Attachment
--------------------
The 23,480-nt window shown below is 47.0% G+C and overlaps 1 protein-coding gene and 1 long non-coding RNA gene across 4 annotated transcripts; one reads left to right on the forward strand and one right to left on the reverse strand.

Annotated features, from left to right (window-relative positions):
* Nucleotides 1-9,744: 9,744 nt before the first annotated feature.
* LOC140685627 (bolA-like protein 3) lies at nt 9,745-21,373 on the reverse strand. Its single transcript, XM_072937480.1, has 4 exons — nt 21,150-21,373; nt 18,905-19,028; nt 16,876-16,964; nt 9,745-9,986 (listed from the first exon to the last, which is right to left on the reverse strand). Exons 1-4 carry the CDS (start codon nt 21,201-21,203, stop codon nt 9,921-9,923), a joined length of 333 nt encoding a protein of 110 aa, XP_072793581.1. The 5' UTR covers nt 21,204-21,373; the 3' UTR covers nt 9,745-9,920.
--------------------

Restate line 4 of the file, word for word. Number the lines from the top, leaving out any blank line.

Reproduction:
* LOC140685627 (bolA-like protein 3) lies at nt 9,745-21,373 on the reverse strand. Its single transcript, XM_072937480.1, has 4 exons — nt 21,150-21,373; nt 18,905-19,028; nt 16,876-16,964; nt 9,745-9,986 (listed from the first exon to the last, which is right to left on the reverse strand). Exons 1-4 carry the CDS (start codon nt 21,201-21,203, stop codon nt 9,921-9,923), a joined length of 333 nt encoding a protein of 110 aa, XP_072793581.1. The 5' UTR covers nt 21,204-21,373; the 3' UTR covers nt 9,745-9,920.